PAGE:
Alterations in PAPAI expression can be assayed at the level of messenger RNA transcription or protein expression. Suitable assay techniques are disclosed below. Alternatively, PAPAI inhibitory activity can be assayed using a spectrophotometric plasminogen activator inhibitor assay. Such an assay is well-known to those of ordinary skill in the art. For example, see Erikkson, E. et al., Thrombosis Research 50:91-101 (1988).

By individual is intended mammalian individuals, preferably humans. By “measuring the expression level of the gene encoding the PAPAI protein” is intended qualitatively or quantitatively measuring or estimating the level of the PAPAI or the level of the mRNA encoding the PAPAI protein in a first biological sample either directly (e.g., by determining or estimating absolute protein level or mRNA level) or relatively (e.g., by comparing to the PAPAI protein level or mRNA level in a second biological sample). Preferably, the PAPAI protein level or mRNA level in the first biological sample is measured or estimated and compared to a standard PAPAI protein level or mRNA level, the standard being taken from a second biological sample obtained from an individual not having the disorder or being determined by averaging levels from a population of individuals not having the disorder. As will be appreciated in the art, once a standard PAPAI protein level or mRNA level is known, it can be used repeatedly as a standard for comparison.

By “biological sample” is intended any biological sample obtained from an individual, a cell line, a tissue culture, or other source which contains PAPAI protein or mRNA, secretes mature PAPAI protein, or expresses the PAPAI receptor. Biological samples include normal tissue or cells and tumor cells (whether malignant or benign). Biological samples include body fluids, including whole blood, serum, plasma, urine, saliva, tears, pulmonary secretions, gastrointestinal secretions, fecal material, lymph fluid, synovial fluid, and cerebrospinal fluid. Methods for obtaining tissue biopsies and body fluids from mammals are well known in the art. Where the biological sample is to include mRNA, a tissue biopsy is the preferred source.

Total cellular RNA can be isolated from a biological sample using any suitable technique such as the single-step guanidinium-thiocyanate-phenol-chloroform method described in Chomczynski and Sacchi, Anal. Biochem. 162:156-159 (1987). Levels of mRNA encoding the PAPAI protein are then assayed using any appropriate method. These include Northern blot analysis, S1 nuclease mapping, the polymerase chain reaction (PCR), reverse transcription (RT) in combination with the polymerase chain reaction (RT-PCR), and reverse transcription in combination with the ligase chain reaction (RT-LCR).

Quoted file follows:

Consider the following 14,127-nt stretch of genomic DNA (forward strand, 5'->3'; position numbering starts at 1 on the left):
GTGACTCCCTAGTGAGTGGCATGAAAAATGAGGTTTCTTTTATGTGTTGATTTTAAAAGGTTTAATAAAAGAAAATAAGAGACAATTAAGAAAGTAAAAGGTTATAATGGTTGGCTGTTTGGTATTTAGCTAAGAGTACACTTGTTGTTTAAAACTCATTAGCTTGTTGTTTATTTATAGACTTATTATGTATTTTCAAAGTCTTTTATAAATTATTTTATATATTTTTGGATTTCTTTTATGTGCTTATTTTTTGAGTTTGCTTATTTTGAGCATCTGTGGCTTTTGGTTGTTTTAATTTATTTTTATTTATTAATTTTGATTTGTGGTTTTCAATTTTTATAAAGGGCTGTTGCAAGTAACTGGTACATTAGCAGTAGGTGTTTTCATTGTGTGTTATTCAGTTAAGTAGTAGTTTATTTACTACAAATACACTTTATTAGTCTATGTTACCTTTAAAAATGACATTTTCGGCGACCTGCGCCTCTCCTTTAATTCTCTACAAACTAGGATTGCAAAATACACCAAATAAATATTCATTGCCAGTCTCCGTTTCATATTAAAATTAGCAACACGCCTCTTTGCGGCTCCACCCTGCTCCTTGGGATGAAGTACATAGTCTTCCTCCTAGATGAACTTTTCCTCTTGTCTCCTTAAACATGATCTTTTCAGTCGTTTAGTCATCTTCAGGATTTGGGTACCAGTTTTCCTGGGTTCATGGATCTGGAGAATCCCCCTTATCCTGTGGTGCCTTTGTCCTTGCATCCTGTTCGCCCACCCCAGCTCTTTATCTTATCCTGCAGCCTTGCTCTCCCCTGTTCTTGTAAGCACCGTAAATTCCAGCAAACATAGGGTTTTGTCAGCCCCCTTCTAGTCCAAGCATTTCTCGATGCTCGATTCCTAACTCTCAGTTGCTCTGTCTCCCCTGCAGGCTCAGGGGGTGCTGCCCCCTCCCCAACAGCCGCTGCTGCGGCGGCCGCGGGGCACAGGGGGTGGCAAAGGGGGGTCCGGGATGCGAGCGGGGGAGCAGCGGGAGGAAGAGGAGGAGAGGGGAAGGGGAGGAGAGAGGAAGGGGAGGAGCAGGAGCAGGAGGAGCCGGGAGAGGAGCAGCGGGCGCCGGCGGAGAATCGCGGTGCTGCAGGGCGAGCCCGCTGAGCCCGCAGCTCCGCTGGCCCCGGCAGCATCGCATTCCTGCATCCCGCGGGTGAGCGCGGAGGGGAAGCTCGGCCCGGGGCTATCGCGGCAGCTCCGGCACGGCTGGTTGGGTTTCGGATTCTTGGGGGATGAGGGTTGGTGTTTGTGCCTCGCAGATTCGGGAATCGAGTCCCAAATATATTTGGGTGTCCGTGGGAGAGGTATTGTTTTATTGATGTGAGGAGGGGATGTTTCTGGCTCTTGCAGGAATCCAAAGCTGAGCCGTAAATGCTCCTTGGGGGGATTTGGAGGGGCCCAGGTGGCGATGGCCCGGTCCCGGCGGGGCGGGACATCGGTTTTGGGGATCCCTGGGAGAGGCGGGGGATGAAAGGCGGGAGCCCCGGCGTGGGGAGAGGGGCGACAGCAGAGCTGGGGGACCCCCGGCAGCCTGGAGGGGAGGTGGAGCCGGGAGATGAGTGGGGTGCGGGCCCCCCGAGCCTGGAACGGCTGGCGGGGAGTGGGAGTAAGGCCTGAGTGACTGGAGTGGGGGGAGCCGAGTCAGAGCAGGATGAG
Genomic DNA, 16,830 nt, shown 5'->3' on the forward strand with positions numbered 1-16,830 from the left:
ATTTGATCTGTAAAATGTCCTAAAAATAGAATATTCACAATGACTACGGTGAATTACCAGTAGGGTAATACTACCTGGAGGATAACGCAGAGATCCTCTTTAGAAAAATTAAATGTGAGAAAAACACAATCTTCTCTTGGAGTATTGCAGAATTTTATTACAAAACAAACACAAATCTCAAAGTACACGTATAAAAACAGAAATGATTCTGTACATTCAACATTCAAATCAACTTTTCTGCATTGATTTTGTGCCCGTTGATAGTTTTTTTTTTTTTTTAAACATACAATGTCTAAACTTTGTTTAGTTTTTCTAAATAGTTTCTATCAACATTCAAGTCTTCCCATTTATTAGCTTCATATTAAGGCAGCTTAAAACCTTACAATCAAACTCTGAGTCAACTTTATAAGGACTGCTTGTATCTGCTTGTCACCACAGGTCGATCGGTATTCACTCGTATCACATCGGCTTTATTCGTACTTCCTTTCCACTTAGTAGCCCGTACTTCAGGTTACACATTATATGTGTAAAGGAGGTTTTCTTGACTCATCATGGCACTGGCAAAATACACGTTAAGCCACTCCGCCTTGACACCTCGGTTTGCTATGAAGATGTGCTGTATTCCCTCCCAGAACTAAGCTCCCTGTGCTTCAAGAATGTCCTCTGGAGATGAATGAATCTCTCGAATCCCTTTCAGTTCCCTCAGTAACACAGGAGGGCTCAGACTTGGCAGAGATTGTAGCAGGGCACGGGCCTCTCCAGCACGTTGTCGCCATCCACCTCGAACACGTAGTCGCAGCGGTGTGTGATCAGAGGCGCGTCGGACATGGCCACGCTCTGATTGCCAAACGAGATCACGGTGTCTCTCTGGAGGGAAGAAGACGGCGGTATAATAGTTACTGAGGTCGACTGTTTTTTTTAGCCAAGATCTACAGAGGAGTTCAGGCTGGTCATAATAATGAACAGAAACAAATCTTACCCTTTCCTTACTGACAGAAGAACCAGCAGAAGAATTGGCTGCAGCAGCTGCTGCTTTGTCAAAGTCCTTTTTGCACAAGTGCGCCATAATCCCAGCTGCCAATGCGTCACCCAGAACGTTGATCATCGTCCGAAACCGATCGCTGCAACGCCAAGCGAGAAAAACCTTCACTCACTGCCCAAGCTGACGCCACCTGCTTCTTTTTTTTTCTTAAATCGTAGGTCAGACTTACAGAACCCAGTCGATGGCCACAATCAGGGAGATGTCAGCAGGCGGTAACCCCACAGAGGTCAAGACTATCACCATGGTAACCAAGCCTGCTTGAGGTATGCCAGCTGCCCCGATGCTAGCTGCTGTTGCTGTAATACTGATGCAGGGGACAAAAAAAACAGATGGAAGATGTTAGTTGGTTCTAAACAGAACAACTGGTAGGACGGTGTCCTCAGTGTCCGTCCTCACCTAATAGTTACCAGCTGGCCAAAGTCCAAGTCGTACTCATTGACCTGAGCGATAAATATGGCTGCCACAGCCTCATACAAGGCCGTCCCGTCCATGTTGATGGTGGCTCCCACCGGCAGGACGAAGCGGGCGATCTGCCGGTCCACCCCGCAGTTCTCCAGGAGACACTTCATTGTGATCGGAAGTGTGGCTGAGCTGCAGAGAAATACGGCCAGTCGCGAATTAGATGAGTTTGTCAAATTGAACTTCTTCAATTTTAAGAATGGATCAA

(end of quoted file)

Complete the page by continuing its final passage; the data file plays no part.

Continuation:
Northern blot analysis can be performed as described in Harada et al., Cell 63:303-312 (1990). Briefly, total RNA is prepared from a biological sample as described above. For the Northern blot, the RNA is denatured in an appropriate buffer (such as glyoxal/dimethyl sulfoxide/sodium phosphate buffer), subjected to agarose gel electrophoresis, and transferred onto a nitrocellulose filter. After the RNAs have been linked to the filter by a UV linker, the filter is prehybridized in a solution containing formamide, SSC, Denhardt's solution, denatured salmon sperm, SDS, and sodium phosphate buffer. PAPAI protein cDNA labeled according to any appropriate method (such as the 32P-multiprimed DNA labeling system (Amersham)) is used as probe. After hybridization overnight, the filter is washed and exposed to x-ray film. cDNA for use as probe according to the present invention is described in the sections above and will preferably at least 15 bp in length.

S1 mapping can be performed as described in Fujita et al., Cell 49:357-367 (1987). To prepare probe DNA for use in S1 mapping, the sense strand of above-described cDNA is used as a template to synthe size labeled antisense DNA. The antisense DNA can then be digested using an appropriate restriction endonuclease to generate further DNA probes of a desired length. Such antisense probes are useful for visualizing protected bands corresponding to the target mRNA (i.e., mRNA encoding the PAPAI protein). Northern blot analysis can be performed as described above.

Preferably, levels of mRNA encoding the PAPAI protein are assayed using the RT-PCR method described in Makino et al., Technique 2:295-301 (1990). By this method, the radioactivities of the “amplicons” in the polyacrylamide gel bands are linearly related to the initial concentration of the target mRNA. Briefly, this method involves adding total RNA isolated from a biological sample in a reaction mixture containing a RT primer and appropriate buffer. After incubating for primer annealing, the mixture can be supplemented with a RT buffer, dNTs, DTT, RNase inhibitor and reverse transcriptase. After incubation to achieve reverse transcription of the RNA, the RT products are then subject to PCR using labeled primers. Alternatively, rather than labeling the primers, a labeled dNTP can be included in the PCR reaction mixture. PCR amplification can be performed in a DNA thermal cycler according to conventional techniques. After a suitable number of rounds to achieve amplification, the PCR reaction mixture is electrophoresed on a polyacrylamide gel. After drying the gel, the radioactivity of the appropriate bands (corresponding to the mRNA encoding the PAPAI protein) is quantified using an imaging analyzer. RT and PCR reaction ingredients and conditions, reagent and gel concentrations, and labeling methods are well known in the art. Variations on the RT-PCR method will be apparent to the skilled artisan.

Any set of oligonucleotide primers which will amplify reverse transcribed target mRNA can be used and can be designed as described in the sections above.